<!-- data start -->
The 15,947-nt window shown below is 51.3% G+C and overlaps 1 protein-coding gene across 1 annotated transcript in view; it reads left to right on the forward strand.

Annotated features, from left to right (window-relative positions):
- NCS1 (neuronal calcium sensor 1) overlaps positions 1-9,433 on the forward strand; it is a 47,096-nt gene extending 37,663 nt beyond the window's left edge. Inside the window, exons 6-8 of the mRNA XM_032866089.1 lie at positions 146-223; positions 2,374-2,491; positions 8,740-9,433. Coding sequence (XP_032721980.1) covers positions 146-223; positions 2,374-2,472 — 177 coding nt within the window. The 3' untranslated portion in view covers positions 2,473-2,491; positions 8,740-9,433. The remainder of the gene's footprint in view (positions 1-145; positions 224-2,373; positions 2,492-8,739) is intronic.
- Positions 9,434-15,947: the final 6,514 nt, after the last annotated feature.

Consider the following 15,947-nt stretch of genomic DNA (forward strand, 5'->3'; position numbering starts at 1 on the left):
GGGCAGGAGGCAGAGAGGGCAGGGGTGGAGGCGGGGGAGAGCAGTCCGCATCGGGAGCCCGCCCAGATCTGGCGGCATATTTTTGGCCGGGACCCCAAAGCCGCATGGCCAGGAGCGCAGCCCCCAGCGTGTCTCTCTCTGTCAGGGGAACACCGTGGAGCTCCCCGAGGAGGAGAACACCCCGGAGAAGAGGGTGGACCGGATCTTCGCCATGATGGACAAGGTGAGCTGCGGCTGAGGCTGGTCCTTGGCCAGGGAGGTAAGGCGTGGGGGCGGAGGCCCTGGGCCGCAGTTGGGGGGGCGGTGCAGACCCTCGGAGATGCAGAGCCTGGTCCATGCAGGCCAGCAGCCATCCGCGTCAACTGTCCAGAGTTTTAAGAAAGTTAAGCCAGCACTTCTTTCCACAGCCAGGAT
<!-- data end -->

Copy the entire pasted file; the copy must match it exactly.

The 15,947-nt window shown below is 51.3% G+C and overlaps 1 protein-coding gene across 1 annotated transcript in view; it reads left to right on the forward strand.

Annotated features, from left to right (window-relative positions):
- NCS1 (neuronal calcium sensor 1) overlaps positions 1-9,433 on the forward strand; it is a 47,096-nt gene extending 37,663 nt beyond the window's left edge. Inside the window, exons 6-8 of the mRNA XM_032866089.1 lie at positions 146-223; positions 2,374-2,491; positions 8,740-9,433. Coding sequence (XP_032721980.1) covers positions 146-223; positions 2,374-2,472 — 177 coding nt within the window. The 3' untranslated portion in view covers positions 2,473-2,491; positions 8,740-9,433. The remainder of the gene's footprint in view (positions 1-145; positions 224-2,373; positions 2,492-8,739) is intronic.
- Positions 9,434-15,947: the final 6,514 nt, after the last annotated feature.

Consider the following 15,947-nt stretch of genomic DNA (forward strand, 5'->3'; position numbering starts at 1 on the left):
GGGCAGGAGGCAGAGAGGGCAGGGGTGGAGGCGGGGGAGAGCAGTCCGCATCGGGAGCCCGCCCAGATCTGGCGGCATATTTTTGGCCGGGACCCCAAAGCCGCATGGCCAGGAGCGCAGCCCCCAGCGTGTCTCTCTCTGTCAGGGGAACACCGTGGAGCTCCCCGAGGAGGAGAACACCCCGGAGAAGAGGGTGGACCGGATCTTCGCCATGATGGACAAGGTGAGCTGCGGCTGAGGCTGGTCCTTGGCCAGGGAGGTAAGGCGTGGGGGCGGAGGCCCTGGGCCGCAGTTGGGGGGGCGGTGCAGACCCTCGGAGATGCAGAGCCTGGTCCATGCAGGCCAGCAGCCATCCGCGTCAACTGTCCAGAGTTTTAAGAAAGTTAAGCCAGCACTTCTTTCCACAGCCAGGAT